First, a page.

Nintendo has been keeping its card frustratingly close to the chest when it comes to showcasing gameplay footage for The Legend of Zelda: Tears of the Kingdom, but at long last, we got a proper look at the upcoming Nintendo Switch game earlier today (March 28).
This sequel to Breath of the Wild is among the most anticipated games of the year, so naturally, the very second this 10-minute gameplay demonstration dropped on YouTube (opens in new tab), I rushed over to consume it. And I came away pretty darn excited about the imminent release of Zelda: Tears of the Kingdom on May 12.
Some of the new gameplay mechanics showcased look phenomenal, and I seriously adore the clear focus on player creativity and freedom. However, this extended look at the Switch exclusive also confirms my biggest fear: The game appears to be seriously held back by the limitations of the Nintendo Switch hardware.
Zelda: Tears of the Kingdom needs a more powerful Switch
There was a great deal about this extensive look at Zelda: Tears of the Kingdom that impressed me, but if there was one aspect that really stood out for the wrong reasons it was the visuals. To be frank, Zelda: Tears of the Kingdom does not look like a 2023 release.
In fact, it looks pretty much identical to a certain game from 2017 called Zelda: Breath of the Wild. Obviously, it’s built on the same graphical engine as its predecessor and is clearly reusing many of the same visual assets. But, I was more than a little disappointed when the gameplay demo began — for a split second, I thought they were actually showing footage from Breath of the Wild at first.
The Nintendo Switch is an excellent device, but it’s seriously aged over the last six years and that is becoming more and more apparent as each new flagship game suffers from performance hiccups and blurry visuals. When I reviewed Splatoon 3 last summer, my chief complaint was its inconsistent graphic/framerate. And the same issue rendered its head when a colleague reviewed Bayonetta 3, a game that they felt "pushes the Switch to its limits."
As Zelda: Tears of the Kingdom is the latest mainline entry in one of Nintendo’s biggest franchises, I was hoping the development team might have somehow squeezed some extra performance from the Switch’s dated internal components. But after seeing the game in action that doesn't appear to be the case.
The game’s draw distance is noticeably meager — which will likely be a major problem when Link will be spending so much time hopping between floating islands in the sky — and the overall image resolution looks practically sub-720p in spots. Granted, the notoriously harsh YouTube video compression won’t be helping matters. But throughout the presentation, I kept wishing I was going to be playing Tears of the Kingdom on PS5, or on the long-rumored Nintendo Switch 2 console.
You could argue that Tears of the Kingdom is a sequel to Breath of the Wild released on the same hardware, so it would be unfair to expect a large graphical leap. But in response, I’d put forward the visual jump between Horizon Zero Dawn and Horizon Forbidden West on PS4 as a counterpoint. Heck, the first Horizon game was released just a single week before Breath of the Wild!
Now I never expected Zelda: Tears of the Kingdom to be a visual marvel that could compete with the most graphically-impressive titles on PS5 and Xbox Series X. However, I had hoped it could buck the trend of Switch exclusives with lackluster visuals and poor performance, and I'm pretty confident it won't now.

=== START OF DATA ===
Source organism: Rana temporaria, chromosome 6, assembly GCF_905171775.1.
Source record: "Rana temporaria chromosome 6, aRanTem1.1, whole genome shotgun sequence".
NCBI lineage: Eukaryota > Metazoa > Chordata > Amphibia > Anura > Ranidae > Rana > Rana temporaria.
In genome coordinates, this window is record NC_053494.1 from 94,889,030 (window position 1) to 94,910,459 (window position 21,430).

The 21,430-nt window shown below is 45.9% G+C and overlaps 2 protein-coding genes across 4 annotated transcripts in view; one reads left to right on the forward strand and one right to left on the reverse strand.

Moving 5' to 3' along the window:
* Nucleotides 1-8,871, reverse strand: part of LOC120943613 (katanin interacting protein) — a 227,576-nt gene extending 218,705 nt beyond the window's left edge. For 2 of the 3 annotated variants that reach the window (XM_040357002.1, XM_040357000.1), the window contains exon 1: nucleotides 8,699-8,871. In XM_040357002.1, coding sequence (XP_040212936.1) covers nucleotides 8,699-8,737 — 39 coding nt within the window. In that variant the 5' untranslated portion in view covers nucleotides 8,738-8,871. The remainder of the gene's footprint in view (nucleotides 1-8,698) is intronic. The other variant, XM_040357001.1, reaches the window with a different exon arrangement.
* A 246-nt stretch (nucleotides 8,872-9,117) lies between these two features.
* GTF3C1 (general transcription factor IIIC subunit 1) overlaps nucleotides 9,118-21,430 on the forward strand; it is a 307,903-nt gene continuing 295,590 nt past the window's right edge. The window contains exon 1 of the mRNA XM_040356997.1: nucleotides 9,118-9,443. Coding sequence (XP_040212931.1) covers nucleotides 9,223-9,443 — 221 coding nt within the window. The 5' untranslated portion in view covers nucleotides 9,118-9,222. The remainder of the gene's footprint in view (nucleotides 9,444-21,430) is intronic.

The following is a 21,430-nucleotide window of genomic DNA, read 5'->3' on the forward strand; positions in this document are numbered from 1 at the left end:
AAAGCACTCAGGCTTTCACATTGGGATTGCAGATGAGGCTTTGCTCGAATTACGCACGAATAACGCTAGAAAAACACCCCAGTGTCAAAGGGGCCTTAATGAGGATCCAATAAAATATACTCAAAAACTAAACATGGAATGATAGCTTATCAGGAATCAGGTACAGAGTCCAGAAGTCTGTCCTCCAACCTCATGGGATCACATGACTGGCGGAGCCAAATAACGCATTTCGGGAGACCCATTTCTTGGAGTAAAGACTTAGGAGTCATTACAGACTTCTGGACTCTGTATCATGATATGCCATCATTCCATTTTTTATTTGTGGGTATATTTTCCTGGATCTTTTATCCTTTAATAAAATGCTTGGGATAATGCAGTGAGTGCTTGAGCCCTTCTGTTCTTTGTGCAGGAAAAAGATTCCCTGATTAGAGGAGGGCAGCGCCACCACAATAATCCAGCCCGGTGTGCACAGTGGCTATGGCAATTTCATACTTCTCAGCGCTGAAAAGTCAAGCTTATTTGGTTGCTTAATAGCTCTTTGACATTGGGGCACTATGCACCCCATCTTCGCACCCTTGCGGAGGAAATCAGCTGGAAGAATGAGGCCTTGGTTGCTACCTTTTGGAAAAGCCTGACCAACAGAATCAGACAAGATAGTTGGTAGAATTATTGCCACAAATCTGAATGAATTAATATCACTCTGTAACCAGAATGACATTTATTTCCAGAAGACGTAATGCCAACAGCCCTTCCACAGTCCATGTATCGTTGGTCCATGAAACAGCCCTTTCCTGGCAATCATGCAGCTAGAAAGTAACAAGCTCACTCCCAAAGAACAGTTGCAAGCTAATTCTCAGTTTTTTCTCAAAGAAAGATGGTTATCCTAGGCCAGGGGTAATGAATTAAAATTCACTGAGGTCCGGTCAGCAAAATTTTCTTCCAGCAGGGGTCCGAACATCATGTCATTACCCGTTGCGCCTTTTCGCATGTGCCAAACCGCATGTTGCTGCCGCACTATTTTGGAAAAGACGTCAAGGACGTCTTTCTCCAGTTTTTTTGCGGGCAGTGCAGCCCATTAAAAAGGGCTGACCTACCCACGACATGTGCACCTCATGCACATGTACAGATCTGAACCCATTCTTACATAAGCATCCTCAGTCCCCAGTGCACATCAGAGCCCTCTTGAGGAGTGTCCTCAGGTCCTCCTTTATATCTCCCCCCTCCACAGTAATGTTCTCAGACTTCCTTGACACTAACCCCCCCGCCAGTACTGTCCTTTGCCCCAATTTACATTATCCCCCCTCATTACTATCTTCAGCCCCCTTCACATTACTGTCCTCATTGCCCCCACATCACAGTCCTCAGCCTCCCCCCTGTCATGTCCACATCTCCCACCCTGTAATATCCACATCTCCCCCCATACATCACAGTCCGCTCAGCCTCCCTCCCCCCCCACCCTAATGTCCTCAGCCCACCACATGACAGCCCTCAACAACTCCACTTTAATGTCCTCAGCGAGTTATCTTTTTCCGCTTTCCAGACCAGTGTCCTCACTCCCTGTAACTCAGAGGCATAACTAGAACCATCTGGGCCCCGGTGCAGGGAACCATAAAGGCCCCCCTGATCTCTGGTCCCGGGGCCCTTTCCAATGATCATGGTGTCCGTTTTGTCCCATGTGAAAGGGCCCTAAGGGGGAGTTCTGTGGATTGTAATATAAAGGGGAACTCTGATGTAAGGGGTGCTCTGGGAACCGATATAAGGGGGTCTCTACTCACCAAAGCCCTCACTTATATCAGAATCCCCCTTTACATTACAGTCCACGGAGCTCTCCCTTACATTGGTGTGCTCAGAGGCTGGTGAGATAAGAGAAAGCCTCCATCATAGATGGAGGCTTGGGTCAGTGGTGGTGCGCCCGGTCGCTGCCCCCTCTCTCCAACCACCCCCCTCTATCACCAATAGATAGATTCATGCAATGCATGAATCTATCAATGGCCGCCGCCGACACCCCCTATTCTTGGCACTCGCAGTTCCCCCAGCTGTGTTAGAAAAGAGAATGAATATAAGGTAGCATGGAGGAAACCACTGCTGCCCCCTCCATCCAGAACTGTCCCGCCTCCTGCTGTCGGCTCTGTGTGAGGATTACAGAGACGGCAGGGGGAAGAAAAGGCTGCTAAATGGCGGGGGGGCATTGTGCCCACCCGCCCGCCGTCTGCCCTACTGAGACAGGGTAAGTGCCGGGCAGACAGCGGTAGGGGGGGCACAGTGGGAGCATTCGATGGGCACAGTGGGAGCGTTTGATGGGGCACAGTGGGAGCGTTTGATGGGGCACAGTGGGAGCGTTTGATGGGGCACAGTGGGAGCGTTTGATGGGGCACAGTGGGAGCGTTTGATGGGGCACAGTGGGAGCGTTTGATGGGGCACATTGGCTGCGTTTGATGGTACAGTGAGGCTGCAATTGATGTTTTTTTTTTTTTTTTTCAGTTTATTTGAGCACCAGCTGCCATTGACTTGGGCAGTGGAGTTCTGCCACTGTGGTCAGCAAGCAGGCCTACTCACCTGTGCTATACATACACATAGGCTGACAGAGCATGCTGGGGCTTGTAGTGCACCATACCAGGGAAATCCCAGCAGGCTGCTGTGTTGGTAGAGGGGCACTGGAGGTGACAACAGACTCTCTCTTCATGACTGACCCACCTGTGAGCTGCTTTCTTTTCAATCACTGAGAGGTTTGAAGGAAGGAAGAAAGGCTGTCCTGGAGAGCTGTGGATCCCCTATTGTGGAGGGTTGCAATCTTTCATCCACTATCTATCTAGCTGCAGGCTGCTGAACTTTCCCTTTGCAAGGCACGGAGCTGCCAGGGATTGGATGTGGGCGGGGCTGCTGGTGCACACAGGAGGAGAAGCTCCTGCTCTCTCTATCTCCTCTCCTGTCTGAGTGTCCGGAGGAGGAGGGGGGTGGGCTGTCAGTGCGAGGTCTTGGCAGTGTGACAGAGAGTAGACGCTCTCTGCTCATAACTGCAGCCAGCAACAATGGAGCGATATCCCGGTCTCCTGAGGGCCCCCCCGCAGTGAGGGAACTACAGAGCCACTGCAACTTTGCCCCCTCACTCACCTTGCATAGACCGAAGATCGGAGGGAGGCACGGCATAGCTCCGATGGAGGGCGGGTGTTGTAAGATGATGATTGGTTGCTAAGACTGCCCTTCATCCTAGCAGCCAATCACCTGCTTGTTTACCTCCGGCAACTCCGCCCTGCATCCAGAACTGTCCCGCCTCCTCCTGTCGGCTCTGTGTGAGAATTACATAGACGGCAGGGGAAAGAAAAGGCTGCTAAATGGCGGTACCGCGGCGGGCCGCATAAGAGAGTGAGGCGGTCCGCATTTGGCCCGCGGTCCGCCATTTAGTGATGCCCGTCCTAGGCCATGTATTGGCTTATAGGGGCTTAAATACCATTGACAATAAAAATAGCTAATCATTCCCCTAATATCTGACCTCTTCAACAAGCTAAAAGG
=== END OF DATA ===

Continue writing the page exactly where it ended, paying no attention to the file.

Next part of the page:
Zelda: Tears of the Kingdom could still be fantastic
It’s important to note that, broadly speaking, Switch games have rarely been graphical showcases. Instead, the best Nintendo Switch games tend to offer some of the most refined gameplay around, often coupled with very strong art direction. And Tears of the Kingdom looks to be doing just that.
The gameplay presentation revealed a couple of new gameplay mechanics that have me very excited. Fuse will allow you to stick multiple items together to create super-weapons and could be ripe for experimentation. I’m already wondering about the possible combinations that will be offered in the full game. However, it was the new Ultra Hand ability that really piqued my interest.
The footage shows Link using his strange new metallic limb to build a crude raft and then sail it across a small lake. This seems like a fairly straightforward implementation, but a few later teases suggested that the possibilities are a lot bigger. I can’t wait to see what cobbled-together creations I’ll be able to construct in the final game — and I’m equally excited to see what the rest of the gaming community creates.
These mechanics are all about player freedom and expression, which would suggest that most quests and objectives can be tackled in a variety of ways. That’s will help to make each individual player feel like they’re on a unique adventure. Plus, it should lead to lightbulb moments where thinking outside the box will be the key to solving a particularly head-scratching puzzle or a seriously challenging enemy encounter.
Breath of the Wild did a marvelous job of making you feel like you were discovering things for yourself rather than being led by a quest marker as in games like Skyrim or Witcher 3, and it seems that Tears of the Kingdom is doubling down on this aspect. And that’s exactly what I wanted to see from this upcoming sequel.
Of course, the game’s narrative and more-focused dungeons remain a mystery, but based on what we’ve seen so far, Tears of the Kingdom could be another masterpiece in a franchise that already boasts several. I feel pretty confident that even the limitations of the Nintendo Switch hardware will be unable to spoil what should be a memorable gaming experience for all players. The wait until May 12 just got a lot harder.